Internal view of the temporomandibular joint

Special techniques such as X-rays can help diagnose.  When the dentist believes the disc is in the opposite to its normal position (a condition called internal displacement), makes an X-ray dye injected into the joint (arthrography).  In special cases it is a computed tomography (CT) or magnetic resonance imaging (MRI) to find out why no response to treatment, but exploration is expensive. Additional tests are of little use.  Dentists often use electromyography to analyze muscle activity and monitor treatment and, less frequently, to establish the diagnosis.

Approximately 80 % of people get better without treatment after 6 months.  The temporomandibular joint disorders requiring treatment, the most common to least, are pain and muscle tension, internal displacement, arthritis, injuries or trauma, excessive or reduced joint mobility and developmental abnormalities.

In most cases, muscle overload and muscle spasm causes pain around the jaw, usually as a result of psychological stress, which leads to clenching or grinding teeth (bruxism) requiring a mouth guard for grinding teeth is the main treatment.

Mouth Guard for Bruxism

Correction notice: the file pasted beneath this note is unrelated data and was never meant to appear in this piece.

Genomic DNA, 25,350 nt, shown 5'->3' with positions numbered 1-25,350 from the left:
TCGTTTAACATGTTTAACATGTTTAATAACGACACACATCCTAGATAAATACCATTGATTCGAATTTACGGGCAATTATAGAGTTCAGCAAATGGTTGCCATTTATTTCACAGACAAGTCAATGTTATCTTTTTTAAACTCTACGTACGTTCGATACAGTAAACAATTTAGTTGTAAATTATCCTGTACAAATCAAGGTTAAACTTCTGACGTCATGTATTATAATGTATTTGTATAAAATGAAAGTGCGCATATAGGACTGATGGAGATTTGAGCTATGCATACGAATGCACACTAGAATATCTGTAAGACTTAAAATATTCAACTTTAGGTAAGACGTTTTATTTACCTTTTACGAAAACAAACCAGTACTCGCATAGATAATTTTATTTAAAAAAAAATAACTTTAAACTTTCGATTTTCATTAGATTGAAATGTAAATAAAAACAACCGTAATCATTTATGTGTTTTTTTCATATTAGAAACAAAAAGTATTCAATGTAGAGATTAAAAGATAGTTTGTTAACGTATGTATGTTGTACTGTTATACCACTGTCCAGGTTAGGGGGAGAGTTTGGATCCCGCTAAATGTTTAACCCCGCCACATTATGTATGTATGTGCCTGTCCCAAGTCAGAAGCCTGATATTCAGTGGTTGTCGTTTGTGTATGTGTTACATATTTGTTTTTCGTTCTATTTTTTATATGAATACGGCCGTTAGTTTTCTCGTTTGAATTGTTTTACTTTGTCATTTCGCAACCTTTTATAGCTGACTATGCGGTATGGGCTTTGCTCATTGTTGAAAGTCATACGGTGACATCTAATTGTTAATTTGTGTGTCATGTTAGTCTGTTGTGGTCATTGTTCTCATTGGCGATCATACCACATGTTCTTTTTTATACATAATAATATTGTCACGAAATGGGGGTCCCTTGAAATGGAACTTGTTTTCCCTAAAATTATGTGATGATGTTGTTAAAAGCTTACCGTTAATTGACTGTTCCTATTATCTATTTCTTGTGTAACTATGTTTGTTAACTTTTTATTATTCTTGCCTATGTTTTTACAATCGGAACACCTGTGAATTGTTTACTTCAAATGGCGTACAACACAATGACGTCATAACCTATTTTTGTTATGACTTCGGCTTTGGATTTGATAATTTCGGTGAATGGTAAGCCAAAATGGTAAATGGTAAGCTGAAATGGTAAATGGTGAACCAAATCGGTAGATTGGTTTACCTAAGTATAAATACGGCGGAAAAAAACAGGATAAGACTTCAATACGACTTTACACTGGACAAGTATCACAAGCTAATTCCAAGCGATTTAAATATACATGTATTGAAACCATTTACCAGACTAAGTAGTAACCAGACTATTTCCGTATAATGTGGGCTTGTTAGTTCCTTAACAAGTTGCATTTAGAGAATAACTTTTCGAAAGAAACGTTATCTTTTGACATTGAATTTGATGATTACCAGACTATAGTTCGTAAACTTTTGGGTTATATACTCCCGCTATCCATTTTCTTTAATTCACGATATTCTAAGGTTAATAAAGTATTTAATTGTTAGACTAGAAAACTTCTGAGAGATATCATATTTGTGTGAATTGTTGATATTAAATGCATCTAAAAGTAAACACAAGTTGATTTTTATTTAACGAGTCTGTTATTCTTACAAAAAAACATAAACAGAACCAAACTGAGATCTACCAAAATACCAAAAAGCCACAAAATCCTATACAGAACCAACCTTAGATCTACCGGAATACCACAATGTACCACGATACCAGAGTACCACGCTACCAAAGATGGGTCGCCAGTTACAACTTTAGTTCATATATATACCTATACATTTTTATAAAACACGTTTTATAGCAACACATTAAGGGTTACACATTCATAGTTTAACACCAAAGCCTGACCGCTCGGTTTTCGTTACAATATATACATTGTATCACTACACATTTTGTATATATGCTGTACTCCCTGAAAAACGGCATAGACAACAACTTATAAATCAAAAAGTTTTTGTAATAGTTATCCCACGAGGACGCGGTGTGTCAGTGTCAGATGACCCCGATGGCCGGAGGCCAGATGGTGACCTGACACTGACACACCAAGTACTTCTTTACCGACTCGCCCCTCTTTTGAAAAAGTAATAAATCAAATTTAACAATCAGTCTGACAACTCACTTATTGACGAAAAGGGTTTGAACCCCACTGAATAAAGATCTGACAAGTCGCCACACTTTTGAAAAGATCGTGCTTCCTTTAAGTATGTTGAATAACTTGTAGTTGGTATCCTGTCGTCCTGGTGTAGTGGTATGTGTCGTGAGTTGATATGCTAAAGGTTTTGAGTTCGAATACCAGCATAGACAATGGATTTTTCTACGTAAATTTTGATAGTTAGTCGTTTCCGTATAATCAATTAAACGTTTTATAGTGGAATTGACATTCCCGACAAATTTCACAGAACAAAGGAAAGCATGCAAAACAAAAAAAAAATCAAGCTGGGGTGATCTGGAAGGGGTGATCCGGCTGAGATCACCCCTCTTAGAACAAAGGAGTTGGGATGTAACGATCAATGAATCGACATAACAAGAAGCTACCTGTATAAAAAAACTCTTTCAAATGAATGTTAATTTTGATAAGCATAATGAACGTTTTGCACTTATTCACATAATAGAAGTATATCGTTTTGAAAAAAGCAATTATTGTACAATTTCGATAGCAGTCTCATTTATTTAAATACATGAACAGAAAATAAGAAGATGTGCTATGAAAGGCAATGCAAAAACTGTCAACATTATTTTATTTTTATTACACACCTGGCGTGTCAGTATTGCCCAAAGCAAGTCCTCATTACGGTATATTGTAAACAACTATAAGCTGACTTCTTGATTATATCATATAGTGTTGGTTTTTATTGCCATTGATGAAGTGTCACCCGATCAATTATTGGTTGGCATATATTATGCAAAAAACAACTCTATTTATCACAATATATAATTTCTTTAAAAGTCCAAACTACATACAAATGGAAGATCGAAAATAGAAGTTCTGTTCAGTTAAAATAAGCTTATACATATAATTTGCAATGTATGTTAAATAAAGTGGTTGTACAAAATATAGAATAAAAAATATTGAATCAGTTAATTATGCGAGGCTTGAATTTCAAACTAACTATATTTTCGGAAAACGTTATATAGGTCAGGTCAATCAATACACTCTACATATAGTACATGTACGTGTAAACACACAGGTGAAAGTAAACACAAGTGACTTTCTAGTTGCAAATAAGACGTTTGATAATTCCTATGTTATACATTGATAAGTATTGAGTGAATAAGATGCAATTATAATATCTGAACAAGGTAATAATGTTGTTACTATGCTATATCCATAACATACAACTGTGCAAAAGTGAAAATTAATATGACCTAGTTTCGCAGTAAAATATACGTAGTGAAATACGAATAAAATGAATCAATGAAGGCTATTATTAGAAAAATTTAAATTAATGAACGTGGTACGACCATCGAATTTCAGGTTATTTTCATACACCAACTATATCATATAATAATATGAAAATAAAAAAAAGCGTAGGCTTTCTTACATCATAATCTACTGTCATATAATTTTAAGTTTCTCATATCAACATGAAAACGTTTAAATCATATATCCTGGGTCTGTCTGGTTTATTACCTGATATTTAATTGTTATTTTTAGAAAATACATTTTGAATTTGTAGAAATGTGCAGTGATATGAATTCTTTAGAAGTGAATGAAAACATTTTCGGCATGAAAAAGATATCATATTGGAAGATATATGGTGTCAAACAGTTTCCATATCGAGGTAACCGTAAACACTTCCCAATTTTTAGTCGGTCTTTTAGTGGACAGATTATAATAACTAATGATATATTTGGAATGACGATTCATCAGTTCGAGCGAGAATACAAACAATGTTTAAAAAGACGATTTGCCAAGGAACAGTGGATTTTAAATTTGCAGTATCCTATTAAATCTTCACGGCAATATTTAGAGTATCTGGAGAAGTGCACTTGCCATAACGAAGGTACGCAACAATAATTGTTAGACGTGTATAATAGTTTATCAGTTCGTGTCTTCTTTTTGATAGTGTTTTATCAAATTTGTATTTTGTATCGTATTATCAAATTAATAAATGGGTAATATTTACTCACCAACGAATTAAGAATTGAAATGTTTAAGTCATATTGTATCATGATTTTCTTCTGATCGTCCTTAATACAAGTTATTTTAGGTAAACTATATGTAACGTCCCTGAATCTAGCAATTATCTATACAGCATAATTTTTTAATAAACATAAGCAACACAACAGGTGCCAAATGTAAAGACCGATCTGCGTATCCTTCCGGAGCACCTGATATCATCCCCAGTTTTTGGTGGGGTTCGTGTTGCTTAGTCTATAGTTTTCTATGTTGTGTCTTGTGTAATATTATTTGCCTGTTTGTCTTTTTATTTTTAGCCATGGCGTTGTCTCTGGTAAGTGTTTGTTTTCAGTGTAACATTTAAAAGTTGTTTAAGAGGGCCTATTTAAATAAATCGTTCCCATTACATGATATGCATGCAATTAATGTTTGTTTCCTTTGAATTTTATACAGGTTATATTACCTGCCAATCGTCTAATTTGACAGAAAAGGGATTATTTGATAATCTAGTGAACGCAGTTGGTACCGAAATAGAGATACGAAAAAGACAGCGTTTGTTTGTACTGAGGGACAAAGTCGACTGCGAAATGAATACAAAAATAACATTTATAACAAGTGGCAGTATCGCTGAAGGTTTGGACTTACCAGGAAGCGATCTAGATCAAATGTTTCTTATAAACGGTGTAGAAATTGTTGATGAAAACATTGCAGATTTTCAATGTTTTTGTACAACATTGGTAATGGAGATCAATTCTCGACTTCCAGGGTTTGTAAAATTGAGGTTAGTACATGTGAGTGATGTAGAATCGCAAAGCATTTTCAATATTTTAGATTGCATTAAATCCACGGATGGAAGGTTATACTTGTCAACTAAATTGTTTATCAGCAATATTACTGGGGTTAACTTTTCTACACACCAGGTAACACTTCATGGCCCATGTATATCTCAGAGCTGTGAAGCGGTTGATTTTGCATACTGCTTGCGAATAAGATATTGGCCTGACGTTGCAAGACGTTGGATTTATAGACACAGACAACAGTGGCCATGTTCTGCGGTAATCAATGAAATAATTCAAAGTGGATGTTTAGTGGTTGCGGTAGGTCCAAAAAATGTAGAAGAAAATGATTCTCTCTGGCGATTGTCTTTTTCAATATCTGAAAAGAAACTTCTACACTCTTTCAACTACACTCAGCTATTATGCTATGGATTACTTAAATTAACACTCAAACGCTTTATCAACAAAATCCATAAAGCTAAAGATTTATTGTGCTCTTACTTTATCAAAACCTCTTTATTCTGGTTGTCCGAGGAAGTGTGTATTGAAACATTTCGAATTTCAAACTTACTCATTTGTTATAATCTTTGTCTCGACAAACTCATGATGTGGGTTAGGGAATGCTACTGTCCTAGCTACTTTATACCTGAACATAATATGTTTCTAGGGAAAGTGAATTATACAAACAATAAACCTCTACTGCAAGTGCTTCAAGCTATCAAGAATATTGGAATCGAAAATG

For most people, often it is not known that they have bruxism since it is an unconscious habit, but once found a

Mouth Guard for Bruxism

will help. You may not realize it does until someone comments that horrible grinding sound or clenching of the jaw while sleeping. This is one of the most common causes of sleep disorders and most people do not even know it. You can also discover in the dental visit because the teeth are worn or the enamel is fractured.

Bruxism may show signs such as facial pain, head and neck is considered more of a habit and there is so specific age associated with this what is considered a minor ailment.  If there are sleepless night then it is not considered minor, especially if it is an infant that can not tell you what is wrong.  If strange movement is seen with the jaw movement in an infant or child your dentist can diagnose and determine the cause of this pain is bruxism. It is also important to catch early so a mouth guard for bruxism can be purchased before further damage can be done.